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Transcript

  • 1. Mayan Civilization Cult of the Jaguar continued
  • 2. Map
  • 3. Maya Timeline
    • c. 1500 Olmecs Civilization
    • c. 750 Writing is developed in Mesoamérica.
    • c. 420 The earliest known solar calendars
    • 100 The city of Teotihuacán forms; cultural, religious and trading centre of Mesoamérica.
    • c. 150 The decline of the Olmecs.
    • 400 The Maya highlands fall under the domination of Teotihuacán, and the disintegration of Maya culture and language begins in some parts of the highlands.
    • 500 Tikal becomes the first great Maya city
    • 751 Long-standing Maya alliances begin to break down. Trade between Maya city-states declines, and inter-state conflict increases.
    • 899 Tikal is abandoned.
    • 900 The Classic Period of Maya history ends, with the collapse of the southern lowland cities. Maya cities in the northern Yucatán continue to thrive.
    • 1224 The Northern Maya city of Chichén Itzá is abandoned by the Toltecs. The Itzá people settle in the deserted area.
    • Only 20% of ruins have been uncovered and researched so more is to come4
  • 4. Political Systems
    • City states united in a loose confederacy
    • Ruled by powerful semi-divine kings called halach uinic ("True Man") and his lesser nobles
    • Nobles own most of the land and are the important merchants
    • Priests
      • Maintained an elaborate calendar and transmitted knowledge of writing, astronomy, and mathematics
    • Population largely rural used cities for primarily relgious centers
  • 5. War
    • Mayan kingdoms fought constantly with each other and warriors won tremendous prestige by capturing high-ranking enemies
    • Captives were usually made slaves, humiliated, tortured, and ritually sacrificed
  • 6. Tikal
  • 7. Temple of Jaguar
  • 8. Temple of the Jaguar
    • Tikal was the most important Mayan political center between the 4 th and 9 th Centuries
    • Meeting place for all Mayan city states on important astronomical/religious dates
    • 40,000 people lived here
  • 9. Economic Systems
    • Agricultural society
      • Terrace farming
      • Shifting cultivation
      • Maize, cacao
    • Architects, sculptors, Potters
    • Cacao used as money
    • Merchants traded in luxury goods like jade, fancy textiles and animal pelts
  • 10. Religion
    • Polytheistic; gods made people out of maize and water
    • Human Blood Sacrifice and ceremony keep the gods happy so they keep the world going and agriculture good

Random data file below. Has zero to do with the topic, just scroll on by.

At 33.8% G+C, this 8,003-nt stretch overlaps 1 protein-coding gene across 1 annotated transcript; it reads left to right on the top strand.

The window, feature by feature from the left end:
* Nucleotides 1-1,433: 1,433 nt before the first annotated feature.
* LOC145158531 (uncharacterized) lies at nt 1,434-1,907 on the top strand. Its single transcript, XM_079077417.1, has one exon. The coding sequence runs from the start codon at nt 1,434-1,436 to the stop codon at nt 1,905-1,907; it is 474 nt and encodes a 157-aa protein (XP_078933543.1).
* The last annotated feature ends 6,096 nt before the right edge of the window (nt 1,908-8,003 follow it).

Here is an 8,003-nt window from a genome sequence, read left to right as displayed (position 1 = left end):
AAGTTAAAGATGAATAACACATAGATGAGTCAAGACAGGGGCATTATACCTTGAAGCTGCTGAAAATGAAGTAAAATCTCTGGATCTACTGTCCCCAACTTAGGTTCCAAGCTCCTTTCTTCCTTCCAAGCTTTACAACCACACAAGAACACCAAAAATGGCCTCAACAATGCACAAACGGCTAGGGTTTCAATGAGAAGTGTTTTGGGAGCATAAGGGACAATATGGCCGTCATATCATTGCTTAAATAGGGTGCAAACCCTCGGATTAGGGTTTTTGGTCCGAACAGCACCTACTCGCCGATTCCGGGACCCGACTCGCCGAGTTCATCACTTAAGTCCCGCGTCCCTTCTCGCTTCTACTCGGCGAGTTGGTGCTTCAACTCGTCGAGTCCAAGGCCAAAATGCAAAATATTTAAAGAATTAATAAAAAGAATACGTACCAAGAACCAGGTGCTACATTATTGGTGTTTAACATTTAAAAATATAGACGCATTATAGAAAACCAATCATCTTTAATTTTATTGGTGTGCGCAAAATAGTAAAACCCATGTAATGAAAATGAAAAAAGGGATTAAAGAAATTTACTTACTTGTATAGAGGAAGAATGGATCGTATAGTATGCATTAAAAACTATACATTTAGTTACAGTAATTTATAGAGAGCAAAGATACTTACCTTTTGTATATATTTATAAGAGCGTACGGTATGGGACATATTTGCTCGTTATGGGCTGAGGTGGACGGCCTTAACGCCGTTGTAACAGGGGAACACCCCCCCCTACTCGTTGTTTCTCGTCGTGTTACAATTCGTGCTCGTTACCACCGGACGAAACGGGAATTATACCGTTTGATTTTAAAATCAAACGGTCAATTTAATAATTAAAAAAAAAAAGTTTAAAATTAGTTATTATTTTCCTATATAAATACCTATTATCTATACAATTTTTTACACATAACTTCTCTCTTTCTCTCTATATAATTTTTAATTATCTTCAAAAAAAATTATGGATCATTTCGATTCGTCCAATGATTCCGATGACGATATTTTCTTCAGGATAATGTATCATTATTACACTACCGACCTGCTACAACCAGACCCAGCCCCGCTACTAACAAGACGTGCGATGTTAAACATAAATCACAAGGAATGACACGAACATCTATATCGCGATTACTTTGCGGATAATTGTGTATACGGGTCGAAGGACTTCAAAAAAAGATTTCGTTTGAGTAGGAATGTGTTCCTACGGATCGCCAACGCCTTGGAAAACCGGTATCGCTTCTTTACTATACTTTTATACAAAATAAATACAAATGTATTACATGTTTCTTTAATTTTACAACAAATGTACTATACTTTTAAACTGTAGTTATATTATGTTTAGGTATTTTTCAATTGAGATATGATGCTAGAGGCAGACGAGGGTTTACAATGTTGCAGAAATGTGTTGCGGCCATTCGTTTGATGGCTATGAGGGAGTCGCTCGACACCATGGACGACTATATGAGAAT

• 11. Mayan Ball Game
    • Winners live losers sacrificed to the gods
  • 12. Human Sacrifice and Bloodletting Rituals
    • Bloodletting involved both war captives and Mayan royals
    • Bloodletting involved pircing the tongue and/or genitals and dripping the blood down a rope into a bowl before offering it to the gods
  • 13. Religious Ritual
    • Killing animals, slaves, children, and prisoners of war were important parts of their culture
    • occurred on important dates, when priests demanded it, or as punishment for crimes.
    • Burned copal resin along with the sacrifice, creating more smoke and a sweet smell.
    • Offerings to the spirits were to insure agricultural success.
  • 14.  
  • 15. Priests –
    • responsible for keeping calendar, holding ceremonies to the gods and Human sacrifice
    • Most important Priest called Ah Kin Mai ("The Highest One of the Sun")
    • ruled over priests below him (called Ah Kin , "The Ones of the Sun").
    • There were two special priestly functions involved in human sacrifice: the chacs, who were elderly men that held down the victim, and the nacon, who cut the living heart from the victim.
  • 16. After life
    • The Mayas believed in an elaborate afterlife, but heaven was reserved for those who had been hanged, sacrificed, or died in childbirth. Everyone else went to xibal, or hell, which was ruled over by the Lords of Death.
  • 17. Social Hierarchy
    • King and ruling family
    • Priests
    • Hereditary nobility (from which came the merchant class) ‏
    • Warriors
    • Professionals and artisans
    • Peasants
    • Slaves
  • 18. Mayan beauty
      • prized a long, backward sloping forehead
      • infants would have their skulls bound with boards.
      • Crossed-eyes favored
      • infants would have objects dangled in front of their eyes in order to permanently cross their eyes (this is still practiced today).
  • 19. Intellectual Developments
    • astronomy, calendrical systems, hieroglyphic writing, ceremonial architecture, and masonry without metal tools
    • Could plot planetary cycles and predict eclipses of the sun and moon
    • Invented the concept of zero and used a symbol to represent zero mathematically, which facilitated the manipulation of large numbers
    • calculated the length of the solar year at 365.242 days– about 17 seconds shorter than the figure reached by modern
  • 20. Maya Number System
  • 21. Mayan Calendar
    • Interwove two kinds of year
      • A solar year of 365 days governed the agricultural cycle
      • A ritual year of 260 days governed daily affairs by organizing time into twenty “months” of thirteen days each
  • 22. Art
  • 23.  
  • 24. Writing
    • ideographic elements and symbols for syllables
    • Used to write works of history, poetry, and myth and keep genealogical, administrative, and astronomical records
  • 25. Mayan Decline
    • By about 800, most Mayan populations had begun to desert their cities
      • Full scale decline followed everywhere but in the northern Yucatan
    • Possible causes include foreign invasion, internal dissension and civil war, failure of the water control system leading to agricultural disaster, ecological problems caused by destruction of the forests, epidemic diseases, and natural disasters
  • 26.